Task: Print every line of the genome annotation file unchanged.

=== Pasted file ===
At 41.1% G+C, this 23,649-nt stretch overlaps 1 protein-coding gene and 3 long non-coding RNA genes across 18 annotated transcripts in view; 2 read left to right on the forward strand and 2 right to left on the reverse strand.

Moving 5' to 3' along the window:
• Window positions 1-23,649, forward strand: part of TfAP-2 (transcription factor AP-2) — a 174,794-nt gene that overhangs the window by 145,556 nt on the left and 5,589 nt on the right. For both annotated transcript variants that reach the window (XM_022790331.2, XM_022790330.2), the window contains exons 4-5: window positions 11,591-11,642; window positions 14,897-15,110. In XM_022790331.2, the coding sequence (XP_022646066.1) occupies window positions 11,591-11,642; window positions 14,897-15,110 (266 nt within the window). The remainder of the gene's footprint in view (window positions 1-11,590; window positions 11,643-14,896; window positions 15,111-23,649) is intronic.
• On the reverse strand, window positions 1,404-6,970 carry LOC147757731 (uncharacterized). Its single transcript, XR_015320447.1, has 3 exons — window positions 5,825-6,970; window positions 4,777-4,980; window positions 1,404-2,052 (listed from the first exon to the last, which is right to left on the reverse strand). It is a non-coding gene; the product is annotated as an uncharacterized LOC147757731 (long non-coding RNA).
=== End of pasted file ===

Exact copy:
At 41.1% G+C, this 23,649-nt stretch overlaps 1 protein-coding gene and 3 long non-coding RNA genes across 18 annotated transcripts in view; 2 read left to right on the forward strand and 2 right to left on the reverse strand.

Moving 5' to 3' along the window:
• Window positions 1-23,649, forward strand: part of TfAP-2 (transcription factor AP-2) — a 174,794-nt gene that overhangs the window by 145,556 nt on the left and 5,589 nt on the right. For both annotated transcript variants that reach the window (XM_022790331.2, XM_022790330.2), the window contains exons 4-5: window positions 11,591-11,642; window positions 14,897-15,110. In XM_022790331.2, the coding sequence (XP_022646066.1) occupies window positions 11,591-11,642; window positions 14,897-15,110 (266 nt within the window). The remainder of the gene's footprint in view (window positions 1-11,590; window positions 11,643-14,896; window positions 15,111-23,649) is intronic.
• On the reverse strand, window positions 1,404-6,970 carry LOC147757731 (uncharacterized). Its single transcript, XR_015320447.1, has 3 exons — window positions 5,825-6,970; window positions 4,777-4,980; window positions 1,404-2,052 (listed from the first exon to the last, which is right to left on the reverse strand). It is a non-coding gene; the product is annotated as an uncharacterized LOC147757731 (long non-coding RNA).